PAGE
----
Escape from Mr. Lemoncello's library

A couple of months ago a member of the library Board of Trustees told me I should read “Escape from Mr. Lemoncello’s Library” by Chris Grabenstein.

Since this was one of my bosses telling me to read this book, what else could I do? I put myself on the holds list for it.

Although it’s written for 8-12 year olds, I thoroughly enjoyed the book. It is also a nominee title for the Missouri Mark Twain Book Award (a children’s choice award sponsored by the Missouri Association of School Librarians).

Alexandriaville, Ohio, has not had a public library for 12 years. Its library had been torn down to make room for a downtown elevated parking garage.

Enter bazillionaire Luigi Lemoncello. Eccentric in an extreme Willy Wonka-ish sort of way, Lemoncello has made his bazillions of dollars by creating games and puzzles as oddly creative as their maker.

The public library made a difference in Lemoncello’s life, especially the year he was 12 years old. So, he has built Alexandriaville a new public library. It is not just any library. We are talking state-of-the-art fancy with many current and only imagined library technologies.

This library features a large domed room where The Wonder Dome has sections of high-definition video screens lining the dome like orange wedges. The Dome can become the constellations of the night sky, or make viewers feel the whole building is lifting off the ground, or even represent the different sections of the Dewey Decimal System.

The library contains holograms, audio-animatronic characters, hover ladders that float patrons directly to the book they want, an IMAX theater, an electronic learning center and interactive dioramas.

The library even has an automated book sorter (finally, something the new Joplin Public Library will have!) that checks in and sorts books after they have been returned. There are computer labs, and gaming labs, and anything and everything that can be fathomed. Smell-a-vision? Yep, it’s here.

Kyle Keeley, 12 years old, loves games of all sorts. He also likes winning games. He doesn’t particularly like to read, however, unless it is an instruction or hint guide to a video game.

There is an essay contest for 12 year olds. Twelve will be selected as winners to attend a library lock-in before the grand opening. They will get to experience all the goodies that Lemoncello has put in the new library.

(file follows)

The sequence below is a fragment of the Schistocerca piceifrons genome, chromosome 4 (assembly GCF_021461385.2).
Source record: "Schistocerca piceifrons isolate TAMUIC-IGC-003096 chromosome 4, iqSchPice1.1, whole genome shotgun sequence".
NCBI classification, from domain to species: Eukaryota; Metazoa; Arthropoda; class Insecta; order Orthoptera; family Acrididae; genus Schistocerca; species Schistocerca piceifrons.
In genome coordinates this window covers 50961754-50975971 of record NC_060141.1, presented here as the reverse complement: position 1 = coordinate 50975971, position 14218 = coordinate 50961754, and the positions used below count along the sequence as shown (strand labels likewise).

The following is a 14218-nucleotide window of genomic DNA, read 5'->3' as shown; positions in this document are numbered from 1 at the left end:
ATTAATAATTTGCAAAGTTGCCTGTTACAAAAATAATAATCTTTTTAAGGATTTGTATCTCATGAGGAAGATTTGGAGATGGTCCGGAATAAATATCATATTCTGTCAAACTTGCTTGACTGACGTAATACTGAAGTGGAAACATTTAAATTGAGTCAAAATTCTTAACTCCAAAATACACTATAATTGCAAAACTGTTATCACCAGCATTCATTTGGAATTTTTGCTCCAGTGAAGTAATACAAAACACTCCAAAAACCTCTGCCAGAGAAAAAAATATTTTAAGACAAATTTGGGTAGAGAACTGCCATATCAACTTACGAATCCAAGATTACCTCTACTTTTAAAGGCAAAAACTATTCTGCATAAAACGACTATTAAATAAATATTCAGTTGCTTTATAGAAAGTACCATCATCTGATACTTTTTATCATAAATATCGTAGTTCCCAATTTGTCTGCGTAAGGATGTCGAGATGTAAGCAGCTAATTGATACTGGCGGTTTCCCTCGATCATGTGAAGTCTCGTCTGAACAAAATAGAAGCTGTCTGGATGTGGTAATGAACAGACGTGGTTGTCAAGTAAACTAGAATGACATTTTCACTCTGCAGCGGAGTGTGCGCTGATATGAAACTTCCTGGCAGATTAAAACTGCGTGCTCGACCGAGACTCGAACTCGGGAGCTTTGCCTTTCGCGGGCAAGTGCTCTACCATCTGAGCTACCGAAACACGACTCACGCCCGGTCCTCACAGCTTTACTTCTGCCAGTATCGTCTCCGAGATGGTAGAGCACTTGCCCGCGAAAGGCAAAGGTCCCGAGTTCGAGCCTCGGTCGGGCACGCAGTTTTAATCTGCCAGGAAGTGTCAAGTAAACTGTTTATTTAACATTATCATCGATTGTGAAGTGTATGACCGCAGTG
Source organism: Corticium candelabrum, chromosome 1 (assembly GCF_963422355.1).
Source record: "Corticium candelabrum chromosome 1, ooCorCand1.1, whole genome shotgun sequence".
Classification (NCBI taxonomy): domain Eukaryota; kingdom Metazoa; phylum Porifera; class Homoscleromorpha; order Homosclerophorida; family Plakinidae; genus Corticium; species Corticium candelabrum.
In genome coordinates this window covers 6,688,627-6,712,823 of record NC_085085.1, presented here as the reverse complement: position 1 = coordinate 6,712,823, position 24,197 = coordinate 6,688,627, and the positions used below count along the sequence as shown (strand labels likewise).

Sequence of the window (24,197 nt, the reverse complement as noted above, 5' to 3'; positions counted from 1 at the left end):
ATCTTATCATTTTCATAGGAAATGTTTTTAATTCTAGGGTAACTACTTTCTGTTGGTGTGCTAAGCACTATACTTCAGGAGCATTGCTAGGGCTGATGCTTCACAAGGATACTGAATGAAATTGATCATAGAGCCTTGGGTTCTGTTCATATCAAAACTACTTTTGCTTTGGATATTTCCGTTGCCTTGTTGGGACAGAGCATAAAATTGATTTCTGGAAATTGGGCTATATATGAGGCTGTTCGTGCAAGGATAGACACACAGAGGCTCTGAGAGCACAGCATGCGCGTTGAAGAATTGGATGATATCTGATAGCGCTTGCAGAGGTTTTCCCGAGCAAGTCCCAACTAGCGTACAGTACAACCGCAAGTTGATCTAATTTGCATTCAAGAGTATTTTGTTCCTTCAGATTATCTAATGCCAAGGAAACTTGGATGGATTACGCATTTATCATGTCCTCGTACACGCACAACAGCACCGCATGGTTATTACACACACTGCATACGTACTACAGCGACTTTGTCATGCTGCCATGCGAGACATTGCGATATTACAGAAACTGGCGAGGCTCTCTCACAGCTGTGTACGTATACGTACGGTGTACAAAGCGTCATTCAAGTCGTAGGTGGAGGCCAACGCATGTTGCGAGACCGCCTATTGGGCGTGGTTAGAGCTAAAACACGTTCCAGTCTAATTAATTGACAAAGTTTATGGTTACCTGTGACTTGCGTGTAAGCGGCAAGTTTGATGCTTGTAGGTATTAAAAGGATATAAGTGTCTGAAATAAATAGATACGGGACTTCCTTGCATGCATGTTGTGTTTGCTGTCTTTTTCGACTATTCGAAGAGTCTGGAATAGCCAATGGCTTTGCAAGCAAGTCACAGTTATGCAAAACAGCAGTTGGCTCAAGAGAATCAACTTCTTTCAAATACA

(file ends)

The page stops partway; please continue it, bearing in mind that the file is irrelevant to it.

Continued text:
As one of the essay winners, Kyle joins a cast of varied characters, including the requisite villain, the nerd, the cheerleader and others.

Little do these 12 year olds know that the lock-in isn’t the real purpose of the event. The real purpose is a game that is a weird twist between “Charlie and the Chocolate Factory” and “The Hunger Games,” but “with lots of food and no bows and arrows.” The true game of the weekend is to find the secret exit, a way to get OUT of the library.

The children must figure out a puzzle that tells them where to find the secret exit. They have to figure out what are clues to the puzzle, and then solve what these clues mean. The book integrates information on library use (online catalogs, the Dewey Decimal System, the helpfulness of librarians), along with puzzles and word games to solve.

The author weaves in references to around 100 different books, both for children and adults.

It is a wild and wacky ride through the library. Some adults who’ve read the book haven’t enjoyed it, but this one certainly did. I listened to the audio book, yet found when I checked out the print copy that I missed out on some of the visual puzzle clues.

Joplin Public Library has this book in print, audio and download. Grabenstein has a new Mr. Lemoncello library book that just came out, “Mr. Lemoncello’s Library Olympics.” It will be available soon.

Joplin’s own new library is scheduled to begin its general construction this week. There will be a construction camera on site where you can watch the progress of your new library building, fabulous in its own right, but not as wacky as Mr. Lemoncello’s. Watch the website ( for the camera link.